Multi-Tasking In Maintenance
Editor’s Note: This column, “LBWA” (Leadership By Wandering Around), is based on the premise that, in order to find out what’s going on in the field, a parks and rec leader has to leave his or her desk and “wander around” the area of operations, talk to people, ask questions, and kick around ideas with the individuals in the thick of delivering services to the public. So the author will bring up issues and ask the leaders among the readership to share their knowledge and experiences.
No matter what your definition of "facility" is, that facility must be maintained. Photo Courtesy of Randy Gaddo
When the editor of Parks and Rec Business and I were discussing the topic for this issue—facility maintenance—I realized the definition of a facility is a matter of interpretation.
I suggested I address maintaining shade structures; she preferred an article about maintaining indoor facilities during the winter.
In my mind, any amenity covered by a shade structure is a facility that needs maintenance year-round; in her mind, a facility has four walls, indoor features, and operating systems that need maintenance. We were both correct.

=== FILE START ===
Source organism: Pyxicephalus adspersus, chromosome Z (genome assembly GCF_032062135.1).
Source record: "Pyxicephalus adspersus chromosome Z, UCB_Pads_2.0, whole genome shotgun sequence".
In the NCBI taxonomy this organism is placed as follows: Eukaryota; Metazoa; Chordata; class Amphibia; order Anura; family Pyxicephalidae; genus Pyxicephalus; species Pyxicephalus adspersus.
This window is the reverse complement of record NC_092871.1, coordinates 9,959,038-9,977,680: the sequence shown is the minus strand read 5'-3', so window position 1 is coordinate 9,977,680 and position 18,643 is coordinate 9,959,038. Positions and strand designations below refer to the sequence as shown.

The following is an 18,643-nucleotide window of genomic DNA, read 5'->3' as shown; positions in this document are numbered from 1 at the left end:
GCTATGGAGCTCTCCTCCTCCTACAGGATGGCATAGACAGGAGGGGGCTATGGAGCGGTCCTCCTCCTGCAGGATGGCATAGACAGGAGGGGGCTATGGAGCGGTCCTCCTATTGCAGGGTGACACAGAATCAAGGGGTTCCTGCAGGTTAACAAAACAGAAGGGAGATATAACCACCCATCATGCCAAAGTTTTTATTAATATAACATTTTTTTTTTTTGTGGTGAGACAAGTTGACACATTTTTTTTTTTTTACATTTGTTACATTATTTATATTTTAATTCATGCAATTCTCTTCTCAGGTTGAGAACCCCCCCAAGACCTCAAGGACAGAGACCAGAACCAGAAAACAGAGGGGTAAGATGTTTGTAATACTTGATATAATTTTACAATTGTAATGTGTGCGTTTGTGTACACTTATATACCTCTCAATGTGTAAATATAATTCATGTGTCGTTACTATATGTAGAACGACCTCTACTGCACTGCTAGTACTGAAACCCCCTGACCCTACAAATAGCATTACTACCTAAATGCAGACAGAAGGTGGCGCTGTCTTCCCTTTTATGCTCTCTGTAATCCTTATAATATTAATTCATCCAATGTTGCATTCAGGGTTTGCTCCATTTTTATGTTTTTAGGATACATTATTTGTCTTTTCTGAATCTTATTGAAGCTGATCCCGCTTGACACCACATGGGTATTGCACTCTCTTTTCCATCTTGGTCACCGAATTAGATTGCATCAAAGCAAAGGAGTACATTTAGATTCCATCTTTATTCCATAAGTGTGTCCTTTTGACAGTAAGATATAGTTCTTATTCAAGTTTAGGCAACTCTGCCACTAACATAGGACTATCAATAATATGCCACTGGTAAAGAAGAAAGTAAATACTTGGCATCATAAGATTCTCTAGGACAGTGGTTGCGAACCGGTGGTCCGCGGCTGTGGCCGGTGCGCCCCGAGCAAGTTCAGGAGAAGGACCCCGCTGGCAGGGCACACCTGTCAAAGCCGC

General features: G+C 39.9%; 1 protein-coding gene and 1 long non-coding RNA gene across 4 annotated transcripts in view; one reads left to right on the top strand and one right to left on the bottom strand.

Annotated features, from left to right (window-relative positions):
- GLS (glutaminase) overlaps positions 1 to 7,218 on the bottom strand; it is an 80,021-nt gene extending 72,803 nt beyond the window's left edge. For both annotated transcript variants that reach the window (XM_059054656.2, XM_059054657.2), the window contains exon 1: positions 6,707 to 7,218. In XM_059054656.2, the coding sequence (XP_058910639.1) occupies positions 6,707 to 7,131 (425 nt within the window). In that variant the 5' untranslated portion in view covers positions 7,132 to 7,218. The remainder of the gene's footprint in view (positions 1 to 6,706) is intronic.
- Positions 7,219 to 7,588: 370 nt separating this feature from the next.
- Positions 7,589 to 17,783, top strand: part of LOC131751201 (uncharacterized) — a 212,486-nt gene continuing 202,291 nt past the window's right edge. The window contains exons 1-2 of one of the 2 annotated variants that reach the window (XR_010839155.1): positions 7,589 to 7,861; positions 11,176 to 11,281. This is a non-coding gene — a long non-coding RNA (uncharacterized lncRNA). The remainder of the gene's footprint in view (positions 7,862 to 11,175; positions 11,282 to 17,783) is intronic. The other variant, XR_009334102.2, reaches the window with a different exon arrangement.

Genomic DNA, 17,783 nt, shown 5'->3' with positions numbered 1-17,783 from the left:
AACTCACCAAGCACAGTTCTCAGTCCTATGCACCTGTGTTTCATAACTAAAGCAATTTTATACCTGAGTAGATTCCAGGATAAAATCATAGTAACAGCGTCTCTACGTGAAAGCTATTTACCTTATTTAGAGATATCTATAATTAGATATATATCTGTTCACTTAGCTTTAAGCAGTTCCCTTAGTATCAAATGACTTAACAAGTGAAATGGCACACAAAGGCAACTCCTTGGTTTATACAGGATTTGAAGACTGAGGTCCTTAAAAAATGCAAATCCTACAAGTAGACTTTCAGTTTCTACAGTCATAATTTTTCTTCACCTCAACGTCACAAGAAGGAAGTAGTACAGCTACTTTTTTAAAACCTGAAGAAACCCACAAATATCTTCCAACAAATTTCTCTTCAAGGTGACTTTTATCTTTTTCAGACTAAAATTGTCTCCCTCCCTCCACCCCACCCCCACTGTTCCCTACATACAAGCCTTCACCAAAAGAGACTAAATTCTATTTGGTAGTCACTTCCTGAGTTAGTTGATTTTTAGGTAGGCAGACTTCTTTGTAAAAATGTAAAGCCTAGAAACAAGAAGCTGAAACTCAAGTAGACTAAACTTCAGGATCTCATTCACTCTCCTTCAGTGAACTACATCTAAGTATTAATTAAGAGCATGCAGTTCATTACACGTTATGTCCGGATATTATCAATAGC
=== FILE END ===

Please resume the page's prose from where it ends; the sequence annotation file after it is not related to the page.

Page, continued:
No matter how a “facility” is defined, maintenance is required. Whether it’s a sports complex, an aquatic center, a community center, a skate park, or a shade-covered playground—everything needs maintenance.
According to Roger Warren, Phillip Rea, and Scott Payne, the authors of Park and Recreation Maintenance Management, maintenance means keeping facilities and areas in their original state, or as nearly as possible.
To achieve a high level of facility maintenance, parks and rec professionals must be true multi-taskers.
In the book’s preface, Warren makes the point that “The knowledge needed to solve park and recreation maintenance problems must be learned from a wide variety of disciplines if park and recreation administrators and maintenance superintendents are to manage the areas and facilities under their jurisdiction.”
Indeed, 21 st -century park professionals must be jacks-of-all-trades in fields one might not ordinarily associate with maintenance, such as hydrology, engineering, forestry, ecology, technology, and personnel management.
“Maintenance managers don’t have to be experts in all of these fields, but they must have some knowledge of each,” Warren writes.
He also notes that knowledgeable managers know when to seek advice from experts and must know enough to have constructive discussions with these experts.